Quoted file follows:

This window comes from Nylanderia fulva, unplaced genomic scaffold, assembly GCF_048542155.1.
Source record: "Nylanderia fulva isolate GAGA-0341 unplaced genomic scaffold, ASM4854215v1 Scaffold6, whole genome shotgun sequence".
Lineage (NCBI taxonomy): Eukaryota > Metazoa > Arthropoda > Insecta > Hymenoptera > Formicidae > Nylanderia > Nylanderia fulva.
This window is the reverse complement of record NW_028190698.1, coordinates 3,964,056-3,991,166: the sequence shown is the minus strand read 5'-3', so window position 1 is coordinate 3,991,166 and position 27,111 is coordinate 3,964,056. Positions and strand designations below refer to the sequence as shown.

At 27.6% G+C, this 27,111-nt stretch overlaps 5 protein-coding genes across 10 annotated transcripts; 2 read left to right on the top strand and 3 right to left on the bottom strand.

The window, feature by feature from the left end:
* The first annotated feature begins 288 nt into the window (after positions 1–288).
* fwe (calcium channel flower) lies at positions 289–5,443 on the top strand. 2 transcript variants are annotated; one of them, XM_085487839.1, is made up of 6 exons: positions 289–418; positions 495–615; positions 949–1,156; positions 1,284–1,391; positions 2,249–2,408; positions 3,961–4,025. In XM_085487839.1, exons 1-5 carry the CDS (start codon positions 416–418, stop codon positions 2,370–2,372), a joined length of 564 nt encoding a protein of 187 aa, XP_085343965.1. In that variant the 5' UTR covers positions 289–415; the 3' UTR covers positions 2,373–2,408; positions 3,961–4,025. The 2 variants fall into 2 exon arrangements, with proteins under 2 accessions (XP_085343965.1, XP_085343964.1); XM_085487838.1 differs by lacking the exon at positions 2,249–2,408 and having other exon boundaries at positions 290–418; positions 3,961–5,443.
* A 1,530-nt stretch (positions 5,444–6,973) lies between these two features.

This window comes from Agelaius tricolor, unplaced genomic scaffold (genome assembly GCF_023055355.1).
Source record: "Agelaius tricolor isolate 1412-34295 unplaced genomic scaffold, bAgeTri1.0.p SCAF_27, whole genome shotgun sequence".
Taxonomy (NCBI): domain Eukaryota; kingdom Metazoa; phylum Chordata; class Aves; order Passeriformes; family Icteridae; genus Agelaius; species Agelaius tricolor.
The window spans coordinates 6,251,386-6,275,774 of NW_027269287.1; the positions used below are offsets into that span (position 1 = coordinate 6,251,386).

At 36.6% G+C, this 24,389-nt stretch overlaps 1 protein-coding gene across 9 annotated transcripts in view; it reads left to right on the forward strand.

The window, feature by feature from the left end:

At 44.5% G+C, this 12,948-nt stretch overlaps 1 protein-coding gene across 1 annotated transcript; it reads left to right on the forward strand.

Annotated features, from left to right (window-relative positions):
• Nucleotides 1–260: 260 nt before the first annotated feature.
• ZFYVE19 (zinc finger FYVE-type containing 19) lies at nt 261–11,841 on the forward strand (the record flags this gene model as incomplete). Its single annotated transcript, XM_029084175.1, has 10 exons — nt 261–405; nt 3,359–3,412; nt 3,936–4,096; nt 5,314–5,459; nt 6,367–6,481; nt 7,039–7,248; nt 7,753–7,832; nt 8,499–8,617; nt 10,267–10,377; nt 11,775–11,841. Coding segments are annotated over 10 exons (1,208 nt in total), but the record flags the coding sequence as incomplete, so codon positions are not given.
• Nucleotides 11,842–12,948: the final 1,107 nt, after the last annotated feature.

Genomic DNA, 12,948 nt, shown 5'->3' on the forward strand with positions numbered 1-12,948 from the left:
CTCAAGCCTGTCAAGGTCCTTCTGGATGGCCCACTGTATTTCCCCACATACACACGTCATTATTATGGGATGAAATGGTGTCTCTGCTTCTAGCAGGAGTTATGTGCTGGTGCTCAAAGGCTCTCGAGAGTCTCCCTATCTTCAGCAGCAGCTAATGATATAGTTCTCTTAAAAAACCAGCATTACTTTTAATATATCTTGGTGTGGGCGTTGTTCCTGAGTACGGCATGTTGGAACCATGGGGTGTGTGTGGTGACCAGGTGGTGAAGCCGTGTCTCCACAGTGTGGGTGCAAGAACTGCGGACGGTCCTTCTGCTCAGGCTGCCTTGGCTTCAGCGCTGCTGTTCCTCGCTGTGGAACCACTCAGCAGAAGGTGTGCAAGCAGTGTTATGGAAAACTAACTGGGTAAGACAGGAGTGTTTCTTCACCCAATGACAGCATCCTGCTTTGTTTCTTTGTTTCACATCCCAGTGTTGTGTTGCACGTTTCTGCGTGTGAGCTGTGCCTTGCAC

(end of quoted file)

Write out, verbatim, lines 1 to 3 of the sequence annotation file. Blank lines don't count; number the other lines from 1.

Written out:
This window comes from Nylanderia fulva, unplaced genomic scaffold, assembly GCF_048542155.1.
Source record: "Nylanderia fulva isolate GAGA-0341 unplaced genomic scaffold, ASM4854215v1 Scaffold6, whole genome shotgun sequence".
Lineage (NCBI taxonomy): Eukaryota > Metazoa > Arthropoda > Insecta > Hymenoptera > Formicidae > Nylanderia > Nylanderia fulva.